When I was a kid, this was the time of year that I hated the most.
It wasn't because of the snow or the world shaded in monochromatic shades of gray. Nope. I hated this time of year because of spring break.
I learned at an early age that the word, "Florida" was in the vocabulary of many of my elementary school classmates. During February, for those who were planning to visit the sunshine state, the word Florida was dropped more often than pencils on the classroom floor. Florida, the land of pea shaped swimming pools filled with heated water, was a place that eluded me, the child of a divorced mom.
Then one day, my grandfather got a new Impala, a slick, two-toned one with back fins that shot up higher than a dorsal fin on a great white shark. The shiny turquoise and white car needed to be broken in and my grandfather thought it would be appropriate to wrangle that heaping hunk of horsepower by taking it to the land of sea shells and sand.
We were going to Florida.
With the most direct route provided by the American Automobile Association, we loaded up the car and headed south. My grandmother had one eye on the gas gauge and one eye on the restaurants, always on the lookout for a truck stop that didn't attract a lot of truckers, just enough to be good. The front seat gourmand insisted on choosing restaurants with clean windows and no blinds. To my grandmother, that meant a clean kitchen, run by a cook with nothing to hide. Somehow, the offer of good food didn't seem to matter.
My grandfather kept track of the mileage and the gas stops. "Seeing the USA in his Chevrolet" was secondary to how the car performed on the open road. He only used quality regular gas often passing up a Clark station in search of a Texaco. He also made regular glances to the back seat to make sure that sticky fingers weren't putting permanent imprints on the windows or the new upholstery.
While my sister filed her preteen nails my mom and I looked out the windows and marveled at the scenery, knowing the best was yet to come - the warmth of the Florida sun and the spiny shade of palm trees dancing in the ocean breezes.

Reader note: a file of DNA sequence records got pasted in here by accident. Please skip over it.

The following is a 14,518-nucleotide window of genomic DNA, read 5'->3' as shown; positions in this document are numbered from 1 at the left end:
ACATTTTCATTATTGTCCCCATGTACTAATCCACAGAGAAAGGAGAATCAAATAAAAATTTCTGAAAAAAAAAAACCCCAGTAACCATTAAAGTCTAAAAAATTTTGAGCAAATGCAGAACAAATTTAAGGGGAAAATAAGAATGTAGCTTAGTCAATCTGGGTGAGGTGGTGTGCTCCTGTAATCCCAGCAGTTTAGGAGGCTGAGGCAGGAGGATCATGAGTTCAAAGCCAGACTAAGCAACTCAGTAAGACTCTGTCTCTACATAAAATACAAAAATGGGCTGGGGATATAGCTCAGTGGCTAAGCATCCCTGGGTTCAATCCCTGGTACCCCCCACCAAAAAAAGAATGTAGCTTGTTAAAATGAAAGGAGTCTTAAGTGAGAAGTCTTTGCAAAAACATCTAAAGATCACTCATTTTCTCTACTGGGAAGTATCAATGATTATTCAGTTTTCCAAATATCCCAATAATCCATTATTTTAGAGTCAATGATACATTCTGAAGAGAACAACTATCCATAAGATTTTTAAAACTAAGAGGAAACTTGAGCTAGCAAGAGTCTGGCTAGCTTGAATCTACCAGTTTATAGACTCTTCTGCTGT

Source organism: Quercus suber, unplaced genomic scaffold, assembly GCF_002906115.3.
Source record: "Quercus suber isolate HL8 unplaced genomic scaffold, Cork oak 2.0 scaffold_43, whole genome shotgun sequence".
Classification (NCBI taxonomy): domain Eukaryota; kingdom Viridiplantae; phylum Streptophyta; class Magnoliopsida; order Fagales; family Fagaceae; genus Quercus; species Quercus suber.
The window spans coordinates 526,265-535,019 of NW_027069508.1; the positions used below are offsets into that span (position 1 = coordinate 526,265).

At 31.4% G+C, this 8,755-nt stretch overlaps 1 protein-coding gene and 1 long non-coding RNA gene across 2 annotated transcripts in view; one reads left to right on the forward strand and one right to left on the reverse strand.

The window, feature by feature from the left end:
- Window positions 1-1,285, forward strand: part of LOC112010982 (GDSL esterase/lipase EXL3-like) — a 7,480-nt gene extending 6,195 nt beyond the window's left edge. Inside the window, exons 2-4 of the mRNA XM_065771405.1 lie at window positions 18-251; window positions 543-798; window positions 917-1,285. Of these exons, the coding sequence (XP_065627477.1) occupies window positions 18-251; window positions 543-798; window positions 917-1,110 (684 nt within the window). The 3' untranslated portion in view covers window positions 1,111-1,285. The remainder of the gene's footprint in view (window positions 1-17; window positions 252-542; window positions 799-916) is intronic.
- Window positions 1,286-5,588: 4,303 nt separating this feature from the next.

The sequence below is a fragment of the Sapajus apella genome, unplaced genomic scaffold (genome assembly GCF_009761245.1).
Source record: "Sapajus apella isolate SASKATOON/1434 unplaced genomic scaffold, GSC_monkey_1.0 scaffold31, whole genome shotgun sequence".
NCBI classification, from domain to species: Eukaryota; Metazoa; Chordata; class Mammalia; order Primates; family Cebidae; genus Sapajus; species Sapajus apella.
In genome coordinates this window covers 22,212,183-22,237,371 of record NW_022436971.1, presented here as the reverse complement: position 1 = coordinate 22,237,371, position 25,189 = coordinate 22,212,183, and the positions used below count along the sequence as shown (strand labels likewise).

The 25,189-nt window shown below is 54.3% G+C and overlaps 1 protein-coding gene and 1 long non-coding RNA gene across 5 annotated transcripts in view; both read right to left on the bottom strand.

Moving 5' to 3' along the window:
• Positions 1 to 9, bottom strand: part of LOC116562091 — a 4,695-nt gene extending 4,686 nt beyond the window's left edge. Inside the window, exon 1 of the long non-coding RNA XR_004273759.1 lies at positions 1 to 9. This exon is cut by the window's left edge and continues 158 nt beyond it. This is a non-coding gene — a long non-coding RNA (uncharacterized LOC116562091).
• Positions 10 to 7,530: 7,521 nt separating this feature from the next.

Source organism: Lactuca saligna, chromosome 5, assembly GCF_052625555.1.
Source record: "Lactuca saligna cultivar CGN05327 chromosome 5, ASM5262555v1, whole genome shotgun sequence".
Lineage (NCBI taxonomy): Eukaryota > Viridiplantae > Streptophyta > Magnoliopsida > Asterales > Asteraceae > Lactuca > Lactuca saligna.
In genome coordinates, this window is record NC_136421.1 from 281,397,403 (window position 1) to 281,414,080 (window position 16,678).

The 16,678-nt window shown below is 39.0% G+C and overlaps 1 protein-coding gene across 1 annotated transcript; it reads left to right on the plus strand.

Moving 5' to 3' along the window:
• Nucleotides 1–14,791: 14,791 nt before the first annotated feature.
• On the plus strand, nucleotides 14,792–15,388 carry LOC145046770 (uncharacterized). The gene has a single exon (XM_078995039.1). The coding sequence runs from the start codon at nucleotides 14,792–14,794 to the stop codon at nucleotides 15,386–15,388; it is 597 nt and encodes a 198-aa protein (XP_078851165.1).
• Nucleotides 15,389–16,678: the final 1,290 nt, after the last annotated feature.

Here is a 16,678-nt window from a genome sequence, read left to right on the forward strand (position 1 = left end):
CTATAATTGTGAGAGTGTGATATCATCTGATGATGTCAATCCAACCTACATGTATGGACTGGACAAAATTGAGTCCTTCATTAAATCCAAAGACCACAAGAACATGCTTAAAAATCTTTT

I had promised souvenirs to all my friends who had thought of me on previous trips and I had saved over $30 to spend on trinkets for many in my fourth-grade class. I even planned to get some candy for my teacher. Anything but salt water taffy. She was a woman who found joy in being able to remove and replace her two fake front teeth. However I didn't want to take the chance that a gift from me would result in those teeth being lost forever in a piece of chewy taffy.
My grandfather passed souvenir stands with such zeal that I thought he just might be practicing for a stint at the Daytona track. My grandmother insisted that I save my money to put in the bank upon our return. The only thing I was able to buy was a wax orange filled with orange juice at Cypress Gardens. Once I had drunk the fresh squeezed nectar I hid the wax orange under the front seat so that I would have something to show my friends.
Our hotel the "Florida Oasis" was far from anything that you would find in the desert since the temperature was 32 degrees. It did have a neon palm tree and a pool in the shape of a pea, but the water was a little green and looked like it was ready to freeze over. We didn't care. We needed our pictures taken in that pool so that we could show our friends. My grandmother talked the manager into letting us take a dip and my grandfather got out the old brownie camera to snap the picture. Then we draped our bodies in beach towels and ran to our motel room for hot showers to remove any toxic algae and restore our body temperature.
I didn't find any good shells at the beach but I did get to ride in a glass bottom boat and later meet my first alligator.
I also had the good fortune to see my first jalousie window.
When we returned home, my grandmother got mad at my grandfather for jeopardizing out safety and taking the AAA route past the Joliet penitentiary. My grandfather got mad at me for stashing a wax orange under the front seat-an orange that melted away into the carpeting. But it was the best vacation ever because the nest year, I could say, "Been there, done that."
I spent a lot of spring vacations at the library, checking out books to read. Now our libraries don't just offer a variety of books to read, they also offer special programs during spring break.
At 2 p.m. today, the library will have a special showing of the movie, "Cloudy With a Chance of Meatballs."
It promises to be fun, but there won't be any meatballs served.
"We won't have food falling from the sky either," said Joanne Zillman head of children's programming.
According to Zillman, the library has had an increase in family programming with the down economy.
"Normally we have 90-100 families sign up for our winter reading program, but this year we had 151 families participate," she said.
On Wednesday, March 31 at 11 a.m. there will be bingo for ages 3-14.
"Bingo has always been popular," said Zillman. We have small prizes and we make sure that everyone wins."
On Friday, April 2, there is a board game challenge at 11 a.m. and a poetry slam at 2 p.m. in honor of poetry month.
After the programs, kids can wander into the library and discover a world of enjoyment through books. Truly, the best journey of all.